Originally Posted by Mohegan
My niece had several interesting questions and perspectives:
Are you and Uncle Karma married?
Do you have kids? why not? I had a hard time with that one. How do you tell a 4 yr old you don't want children, but still make her feel loved and important?
I don't know if a child would automatically equate someone not wanting children of their own with not feeling loved and important herself. One could say something like say, "Because I have the best niece and nephew in the world!" Personally, I would probably answer it with something about not wanting to be a parent rather than something about not wanting kids - then it's more like rejecting a "job" than rejecting a child. As in, "Well, being a parent is a special job and not for everyone. I like being your Auntie much better than being a Mommy." She would probably skip away happily after an answer like that.
Since you say you do go back and forth on whether you want kids or not, perhaps your trepidation about answering her might be due to a little insecurity or uncertainty you have about it. Having doubts or not quite having made a firm choice can feel like a vulnerable place to be. For example, I've wanted to be child-free since my 20s. Because I had no doubts about that, very few people would even ask me why I didn't have or want kids, and if they did, I answered in a very direct and confident way and it rarely got me into long discussions. The only times I ever found myself defending my position was when the people asking were narrow-minded or could not fathom a woman not wanting to be a mother.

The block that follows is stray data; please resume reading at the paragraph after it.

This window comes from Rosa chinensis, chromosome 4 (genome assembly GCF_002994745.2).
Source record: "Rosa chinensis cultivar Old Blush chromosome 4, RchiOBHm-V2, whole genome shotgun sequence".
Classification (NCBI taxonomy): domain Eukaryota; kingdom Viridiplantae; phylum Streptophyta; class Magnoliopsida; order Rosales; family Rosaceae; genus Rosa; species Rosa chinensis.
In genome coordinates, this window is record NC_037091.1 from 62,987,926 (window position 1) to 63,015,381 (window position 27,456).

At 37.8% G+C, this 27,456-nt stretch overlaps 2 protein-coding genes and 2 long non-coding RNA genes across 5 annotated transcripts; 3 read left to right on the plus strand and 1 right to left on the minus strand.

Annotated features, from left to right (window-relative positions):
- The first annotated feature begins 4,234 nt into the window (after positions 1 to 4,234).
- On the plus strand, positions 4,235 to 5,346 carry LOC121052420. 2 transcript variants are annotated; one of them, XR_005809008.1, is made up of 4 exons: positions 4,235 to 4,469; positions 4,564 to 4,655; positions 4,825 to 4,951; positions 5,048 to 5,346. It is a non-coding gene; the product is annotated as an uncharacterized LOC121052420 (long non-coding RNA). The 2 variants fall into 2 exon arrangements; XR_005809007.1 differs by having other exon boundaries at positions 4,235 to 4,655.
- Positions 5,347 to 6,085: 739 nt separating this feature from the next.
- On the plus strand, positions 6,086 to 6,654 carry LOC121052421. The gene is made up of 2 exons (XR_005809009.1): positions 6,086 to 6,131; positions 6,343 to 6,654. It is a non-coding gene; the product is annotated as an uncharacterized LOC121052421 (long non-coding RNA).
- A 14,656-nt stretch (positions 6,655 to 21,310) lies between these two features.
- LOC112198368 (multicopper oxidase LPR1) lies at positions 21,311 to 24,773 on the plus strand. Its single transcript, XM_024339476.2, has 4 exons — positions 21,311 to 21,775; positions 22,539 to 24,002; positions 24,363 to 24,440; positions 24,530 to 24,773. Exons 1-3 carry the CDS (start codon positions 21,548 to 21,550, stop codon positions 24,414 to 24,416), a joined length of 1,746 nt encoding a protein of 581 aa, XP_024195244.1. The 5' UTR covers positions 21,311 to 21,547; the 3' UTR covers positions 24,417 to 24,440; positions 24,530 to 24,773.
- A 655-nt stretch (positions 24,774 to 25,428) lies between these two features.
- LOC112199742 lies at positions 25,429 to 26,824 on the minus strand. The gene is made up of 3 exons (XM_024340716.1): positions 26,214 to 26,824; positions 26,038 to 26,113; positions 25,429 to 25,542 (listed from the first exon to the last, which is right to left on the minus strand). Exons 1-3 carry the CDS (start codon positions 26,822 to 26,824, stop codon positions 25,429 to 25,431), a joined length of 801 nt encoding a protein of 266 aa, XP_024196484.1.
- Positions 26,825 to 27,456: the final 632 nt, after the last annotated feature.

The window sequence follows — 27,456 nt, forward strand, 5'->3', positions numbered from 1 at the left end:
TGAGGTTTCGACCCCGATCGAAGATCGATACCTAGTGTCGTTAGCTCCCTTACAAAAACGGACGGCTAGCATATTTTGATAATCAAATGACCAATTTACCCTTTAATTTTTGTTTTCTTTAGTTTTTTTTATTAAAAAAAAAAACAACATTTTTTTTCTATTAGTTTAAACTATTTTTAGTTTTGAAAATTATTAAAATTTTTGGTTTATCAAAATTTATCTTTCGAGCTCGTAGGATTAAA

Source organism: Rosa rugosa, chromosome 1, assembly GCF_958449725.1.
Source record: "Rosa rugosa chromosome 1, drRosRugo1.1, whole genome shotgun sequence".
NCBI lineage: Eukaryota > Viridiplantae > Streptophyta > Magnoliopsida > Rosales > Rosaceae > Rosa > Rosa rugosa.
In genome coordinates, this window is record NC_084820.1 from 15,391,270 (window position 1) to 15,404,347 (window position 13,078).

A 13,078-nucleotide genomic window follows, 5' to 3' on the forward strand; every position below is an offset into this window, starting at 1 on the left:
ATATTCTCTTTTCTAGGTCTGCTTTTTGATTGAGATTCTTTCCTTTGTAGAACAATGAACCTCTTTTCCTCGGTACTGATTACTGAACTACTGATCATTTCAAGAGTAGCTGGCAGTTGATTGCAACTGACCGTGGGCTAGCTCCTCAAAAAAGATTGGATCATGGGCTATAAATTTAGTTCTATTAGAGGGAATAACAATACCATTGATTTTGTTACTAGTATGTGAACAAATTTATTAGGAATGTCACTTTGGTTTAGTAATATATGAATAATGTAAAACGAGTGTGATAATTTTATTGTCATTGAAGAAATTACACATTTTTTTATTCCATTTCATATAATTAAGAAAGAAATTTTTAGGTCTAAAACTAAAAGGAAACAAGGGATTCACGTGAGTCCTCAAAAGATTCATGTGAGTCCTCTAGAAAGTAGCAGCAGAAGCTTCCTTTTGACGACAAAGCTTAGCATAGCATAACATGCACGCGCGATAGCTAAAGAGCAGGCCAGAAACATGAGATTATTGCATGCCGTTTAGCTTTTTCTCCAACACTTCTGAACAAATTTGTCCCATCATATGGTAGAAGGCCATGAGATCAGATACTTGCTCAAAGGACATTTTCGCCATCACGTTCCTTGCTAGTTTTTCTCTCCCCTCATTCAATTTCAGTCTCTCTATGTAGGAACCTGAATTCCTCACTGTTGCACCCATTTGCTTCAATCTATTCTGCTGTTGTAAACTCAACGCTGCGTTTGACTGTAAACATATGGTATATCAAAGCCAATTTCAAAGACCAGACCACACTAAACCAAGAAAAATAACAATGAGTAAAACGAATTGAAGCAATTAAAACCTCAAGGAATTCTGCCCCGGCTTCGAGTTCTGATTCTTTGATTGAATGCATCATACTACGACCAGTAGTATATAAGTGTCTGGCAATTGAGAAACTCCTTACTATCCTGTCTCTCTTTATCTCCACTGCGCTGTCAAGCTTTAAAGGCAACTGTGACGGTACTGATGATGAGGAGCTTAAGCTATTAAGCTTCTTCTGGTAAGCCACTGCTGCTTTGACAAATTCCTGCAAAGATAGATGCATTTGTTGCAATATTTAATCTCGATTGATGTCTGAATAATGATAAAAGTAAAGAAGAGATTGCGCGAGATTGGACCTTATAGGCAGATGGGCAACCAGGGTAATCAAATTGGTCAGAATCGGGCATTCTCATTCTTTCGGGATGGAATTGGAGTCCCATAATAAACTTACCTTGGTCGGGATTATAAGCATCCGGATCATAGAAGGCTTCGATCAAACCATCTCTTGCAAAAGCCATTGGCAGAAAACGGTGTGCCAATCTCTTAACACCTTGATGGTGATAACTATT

However, a few times in my life, there were periods where I waffled a bit because I allowed myself to indulge in some fantasies about what it would be like, what I would name my kids, etc. I am an amateur genealogist and sometimes I would become sad that my family tree will stop at me. I haven't fantasized about having kids in over a decade, but at those times when I did, I had less of an easy time answering such questions. And when you are doubtful about something in your life, it's sort of like a vulnerability that people seize upon subconsciously, so it actually invites those kinds of questions.
It's okay to have doubts, of course, but maybe you should have some stock answers handy so that you're not caught off-guard and left feeling a little beat-up if people do question you until you're more certain and confident in your choice. When I regained my confidence about it, I remember someone at an office job I had asking me if I was married, if I had children, etc., just to get to know me. When I answered that I was married and no, we don't have kids, she said, "Oh, I am sorry." Nothing irks me more than that kind of attitude! I said, "Why? I'm child-free, not childless. I don't want kids." She said, "But why not?" And I said, with a look on my face that told her she was being an ass, "That's a rather personal question. Would you ask me why, if I said I wanted them? I don't want them, that's all." She shut up.